324. (22) Distinctly understanding this (that earnestness is the path of immortality, thoughtlessness the path of death), the wise acts in heedfulness, rejoice in heedfulness, delighting in the realm of the Ariyas (the elect).

    325. (395) Him indeed I call a Brahman who wears dust-heap robes, who is lean, who is overspread with veins, and who meditates alone in the forest.

    326. (23) The ever meditative, the ever steadfastly persevering wise ones realize Nirvana, free of bonds, the highest happiness.

    327. (37) Faring far, wandering alone, bodiless, lying in a cave, is the mind. Those who subdue it are freed from the bonds of Mara (the tempter).

    328. (350) He who delights in subduing (evil) thoughts, he who meditates on "Impurity," he who is ever mindfulit is he who will make an end of (craving); he will cut Mara's bond.

    329. (114) Though he should live a hundred years, without seeing the Deathless State; yet better indeed, is the single day's life of one who sees the Deathless State.

    330. (301) The disciples of Gautama are always awake and watchful, and their minds delight in meditation by day and night.

    331. (24) The glory will continually increase of him who is energetic, mindful, pure in deed, discriminative, self-controlled, right-living, and heedful.

    332. (27) Indulge not in wantonness, have no intimacy with sensuous delights. The earnest meditative person obtains abundant bliss.

    333. (282) Indeed, from meditation does wisdom spring. Without meditation, wisdom wanes; Knowing this twofold path of gain and loss, let a man so conduct himself that wisdom may increase.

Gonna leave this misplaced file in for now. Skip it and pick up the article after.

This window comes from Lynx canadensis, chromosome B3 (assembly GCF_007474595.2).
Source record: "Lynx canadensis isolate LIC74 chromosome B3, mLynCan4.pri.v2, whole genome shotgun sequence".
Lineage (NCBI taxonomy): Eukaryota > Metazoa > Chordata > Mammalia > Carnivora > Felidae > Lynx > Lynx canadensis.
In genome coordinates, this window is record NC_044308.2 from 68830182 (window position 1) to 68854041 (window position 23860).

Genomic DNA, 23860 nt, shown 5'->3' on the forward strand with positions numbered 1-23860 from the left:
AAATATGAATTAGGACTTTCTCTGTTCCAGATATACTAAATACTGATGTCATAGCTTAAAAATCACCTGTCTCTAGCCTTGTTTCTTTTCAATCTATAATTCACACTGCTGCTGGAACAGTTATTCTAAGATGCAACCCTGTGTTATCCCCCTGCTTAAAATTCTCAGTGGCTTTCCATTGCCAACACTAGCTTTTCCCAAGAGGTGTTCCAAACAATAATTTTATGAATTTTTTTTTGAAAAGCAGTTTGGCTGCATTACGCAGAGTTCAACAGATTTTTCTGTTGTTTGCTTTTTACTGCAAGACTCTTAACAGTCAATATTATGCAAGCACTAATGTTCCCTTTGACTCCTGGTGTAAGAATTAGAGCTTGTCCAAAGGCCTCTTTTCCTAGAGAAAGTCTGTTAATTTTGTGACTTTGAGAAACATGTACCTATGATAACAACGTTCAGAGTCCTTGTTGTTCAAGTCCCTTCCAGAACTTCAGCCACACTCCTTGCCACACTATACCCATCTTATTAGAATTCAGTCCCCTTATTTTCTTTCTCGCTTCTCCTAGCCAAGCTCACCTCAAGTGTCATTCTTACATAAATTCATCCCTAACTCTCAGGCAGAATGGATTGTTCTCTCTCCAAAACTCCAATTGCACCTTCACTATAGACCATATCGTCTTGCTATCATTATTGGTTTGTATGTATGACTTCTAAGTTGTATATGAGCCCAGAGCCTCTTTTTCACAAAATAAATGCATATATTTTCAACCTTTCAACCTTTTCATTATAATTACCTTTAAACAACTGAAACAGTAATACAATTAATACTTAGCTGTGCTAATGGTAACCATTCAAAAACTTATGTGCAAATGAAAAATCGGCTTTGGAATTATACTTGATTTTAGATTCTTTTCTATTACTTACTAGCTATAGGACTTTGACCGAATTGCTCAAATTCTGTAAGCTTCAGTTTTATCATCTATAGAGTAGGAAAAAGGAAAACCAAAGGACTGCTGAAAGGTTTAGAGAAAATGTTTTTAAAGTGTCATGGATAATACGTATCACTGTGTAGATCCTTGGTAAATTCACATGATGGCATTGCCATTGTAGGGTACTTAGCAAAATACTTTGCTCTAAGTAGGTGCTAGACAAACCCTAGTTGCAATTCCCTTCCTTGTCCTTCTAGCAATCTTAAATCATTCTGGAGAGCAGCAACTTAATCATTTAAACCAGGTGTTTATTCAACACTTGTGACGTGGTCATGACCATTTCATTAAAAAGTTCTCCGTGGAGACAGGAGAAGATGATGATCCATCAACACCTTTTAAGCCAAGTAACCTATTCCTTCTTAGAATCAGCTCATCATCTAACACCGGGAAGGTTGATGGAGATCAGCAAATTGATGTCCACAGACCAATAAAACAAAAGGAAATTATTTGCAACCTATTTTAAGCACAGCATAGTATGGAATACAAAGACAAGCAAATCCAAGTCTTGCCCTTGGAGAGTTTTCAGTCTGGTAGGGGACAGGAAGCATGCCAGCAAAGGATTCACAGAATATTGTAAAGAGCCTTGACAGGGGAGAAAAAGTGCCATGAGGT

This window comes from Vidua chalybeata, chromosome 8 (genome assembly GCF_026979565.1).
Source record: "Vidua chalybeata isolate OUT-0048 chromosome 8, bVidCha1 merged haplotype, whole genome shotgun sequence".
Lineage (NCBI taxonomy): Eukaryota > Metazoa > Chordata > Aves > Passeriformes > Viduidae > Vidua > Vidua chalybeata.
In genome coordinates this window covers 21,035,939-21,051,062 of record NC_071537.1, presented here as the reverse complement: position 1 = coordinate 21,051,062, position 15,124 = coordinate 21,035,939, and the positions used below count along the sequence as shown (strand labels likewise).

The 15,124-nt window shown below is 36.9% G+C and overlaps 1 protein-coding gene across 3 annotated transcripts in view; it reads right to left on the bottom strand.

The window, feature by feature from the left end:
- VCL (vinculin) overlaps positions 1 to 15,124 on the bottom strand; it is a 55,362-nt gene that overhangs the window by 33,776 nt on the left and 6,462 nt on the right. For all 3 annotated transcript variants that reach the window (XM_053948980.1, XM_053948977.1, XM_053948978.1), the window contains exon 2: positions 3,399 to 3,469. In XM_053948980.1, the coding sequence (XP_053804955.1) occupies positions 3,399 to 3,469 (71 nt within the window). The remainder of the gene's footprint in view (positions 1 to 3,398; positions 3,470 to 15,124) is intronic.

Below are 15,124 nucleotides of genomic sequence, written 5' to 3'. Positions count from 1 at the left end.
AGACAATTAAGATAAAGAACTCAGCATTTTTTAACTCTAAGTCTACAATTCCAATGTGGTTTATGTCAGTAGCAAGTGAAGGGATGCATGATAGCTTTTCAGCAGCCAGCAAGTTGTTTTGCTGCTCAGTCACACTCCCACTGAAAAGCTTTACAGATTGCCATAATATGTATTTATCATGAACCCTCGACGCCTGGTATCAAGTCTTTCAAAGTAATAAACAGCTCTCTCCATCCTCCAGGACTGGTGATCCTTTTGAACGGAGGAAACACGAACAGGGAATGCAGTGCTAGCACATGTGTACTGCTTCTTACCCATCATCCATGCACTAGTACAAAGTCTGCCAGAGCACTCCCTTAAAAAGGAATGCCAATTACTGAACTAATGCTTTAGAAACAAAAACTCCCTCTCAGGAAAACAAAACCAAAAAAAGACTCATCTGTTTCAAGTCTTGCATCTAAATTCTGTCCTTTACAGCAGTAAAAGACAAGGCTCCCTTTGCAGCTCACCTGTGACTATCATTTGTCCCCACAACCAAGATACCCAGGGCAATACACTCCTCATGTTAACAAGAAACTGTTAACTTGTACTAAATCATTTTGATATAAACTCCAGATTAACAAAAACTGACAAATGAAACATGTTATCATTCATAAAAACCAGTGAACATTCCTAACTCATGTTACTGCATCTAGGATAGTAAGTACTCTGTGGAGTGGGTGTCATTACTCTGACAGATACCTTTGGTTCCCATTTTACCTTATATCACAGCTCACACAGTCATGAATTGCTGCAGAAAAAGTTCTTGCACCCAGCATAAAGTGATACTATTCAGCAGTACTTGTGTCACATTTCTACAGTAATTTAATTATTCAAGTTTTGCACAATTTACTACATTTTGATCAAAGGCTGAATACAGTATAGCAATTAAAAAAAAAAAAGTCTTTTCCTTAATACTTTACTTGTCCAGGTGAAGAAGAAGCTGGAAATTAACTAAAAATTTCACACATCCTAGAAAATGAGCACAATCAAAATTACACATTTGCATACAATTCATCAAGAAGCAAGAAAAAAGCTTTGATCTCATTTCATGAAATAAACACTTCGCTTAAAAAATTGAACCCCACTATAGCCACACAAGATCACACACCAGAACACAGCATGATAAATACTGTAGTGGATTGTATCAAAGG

334. (323) Surely never by (untamed) vehicles would one reach the untrodden land, (Nirvana), as does a controlled one through the subdued and well-trained self.

    335. (293) They who always earnestly practice the "body-meditation", follow not what should not be done and ever do what should be donethe Defilements of those mindful and reflective ones come to an end.

    336. (324) The elephant named Dhanapalaka, with pungent musk flowing, uncontrollable, eats no morsel when captive. The elephant longs for the elephant grove.

    337. (362) He who is controlled in hand, foot, speech, and in the highest (head), he who delights in meditation, and is composed; he who is solitary and contented; he is truly called a Bhikshu.

    338. (414) Him I call indeed a Brahman who has transgressed this quagmire, this difficult path, the ocean of life (Samsara), and delusion; he who has crossed and gone beyond, who is meditative, free from craving and doubts, who, clinging to nought, has attained Nirvana.